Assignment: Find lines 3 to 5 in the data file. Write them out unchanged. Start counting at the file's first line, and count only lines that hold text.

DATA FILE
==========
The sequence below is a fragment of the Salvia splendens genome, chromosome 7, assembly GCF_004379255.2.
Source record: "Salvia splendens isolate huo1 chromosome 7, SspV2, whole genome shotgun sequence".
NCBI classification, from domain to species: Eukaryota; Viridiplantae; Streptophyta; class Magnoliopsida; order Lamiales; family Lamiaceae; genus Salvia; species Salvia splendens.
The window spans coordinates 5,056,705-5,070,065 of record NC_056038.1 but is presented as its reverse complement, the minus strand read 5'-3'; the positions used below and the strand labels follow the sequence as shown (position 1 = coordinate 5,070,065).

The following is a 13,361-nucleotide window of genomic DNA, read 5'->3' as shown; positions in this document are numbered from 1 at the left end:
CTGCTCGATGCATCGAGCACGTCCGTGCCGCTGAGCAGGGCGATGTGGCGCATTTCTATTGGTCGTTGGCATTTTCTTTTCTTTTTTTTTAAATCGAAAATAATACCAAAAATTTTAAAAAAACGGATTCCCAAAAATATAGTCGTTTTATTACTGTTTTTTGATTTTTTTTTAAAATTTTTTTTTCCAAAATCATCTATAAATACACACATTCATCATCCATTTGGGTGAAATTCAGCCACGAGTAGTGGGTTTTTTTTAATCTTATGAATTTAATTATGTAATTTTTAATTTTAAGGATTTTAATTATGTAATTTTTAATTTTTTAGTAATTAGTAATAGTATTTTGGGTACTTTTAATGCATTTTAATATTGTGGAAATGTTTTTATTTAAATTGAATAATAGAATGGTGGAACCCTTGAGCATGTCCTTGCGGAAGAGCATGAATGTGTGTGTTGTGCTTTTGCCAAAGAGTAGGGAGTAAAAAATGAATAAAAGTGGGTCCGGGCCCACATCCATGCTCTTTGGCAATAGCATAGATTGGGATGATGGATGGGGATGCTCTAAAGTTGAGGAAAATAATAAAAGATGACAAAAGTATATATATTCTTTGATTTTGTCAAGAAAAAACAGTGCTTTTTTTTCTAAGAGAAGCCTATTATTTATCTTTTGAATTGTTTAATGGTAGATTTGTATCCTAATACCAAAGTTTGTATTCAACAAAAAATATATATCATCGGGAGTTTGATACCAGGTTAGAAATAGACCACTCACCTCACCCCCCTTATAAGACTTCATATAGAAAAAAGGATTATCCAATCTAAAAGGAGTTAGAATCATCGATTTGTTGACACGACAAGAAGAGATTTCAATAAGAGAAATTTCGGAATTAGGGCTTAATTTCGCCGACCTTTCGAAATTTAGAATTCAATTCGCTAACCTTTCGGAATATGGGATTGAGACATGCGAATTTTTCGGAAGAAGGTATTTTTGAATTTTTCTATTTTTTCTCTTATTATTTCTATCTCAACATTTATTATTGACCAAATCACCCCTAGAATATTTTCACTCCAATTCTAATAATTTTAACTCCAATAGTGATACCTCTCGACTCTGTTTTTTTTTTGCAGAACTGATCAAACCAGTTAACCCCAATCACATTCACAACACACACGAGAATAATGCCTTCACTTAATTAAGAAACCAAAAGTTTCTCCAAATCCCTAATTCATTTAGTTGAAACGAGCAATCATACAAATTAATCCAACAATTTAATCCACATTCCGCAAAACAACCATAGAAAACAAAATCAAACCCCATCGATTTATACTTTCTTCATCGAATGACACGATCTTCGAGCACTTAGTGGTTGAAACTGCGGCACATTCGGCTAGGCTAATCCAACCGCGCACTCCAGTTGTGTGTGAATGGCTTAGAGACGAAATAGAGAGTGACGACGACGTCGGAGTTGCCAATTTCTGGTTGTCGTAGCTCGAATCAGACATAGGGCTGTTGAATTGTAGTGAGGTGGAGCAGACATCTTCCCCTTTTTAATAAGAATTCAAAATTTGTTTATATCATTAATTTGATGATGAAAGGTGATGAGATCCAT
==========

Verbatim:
NCBI classification, from domain to species: Eukaryota; Viridiplantae; Streptophyta; class Magnoliopsida; order Lamiales; family Lamiaceae; genus Salvia; species Salvia splendens.
The window spans coordinates 5,056,705-5,070,065 of record NC_056038.1 but is presented as its reverse complement, the minus strand read 5'-3'; the positions used below and the strand labels follow the sequence as shown (position 1 = coordinate 5,070,065).

The following is a 13,361-nucleotide window of genomic DNA, read 5'->3' as shown; positions in this document are numbered from 1 at the left end: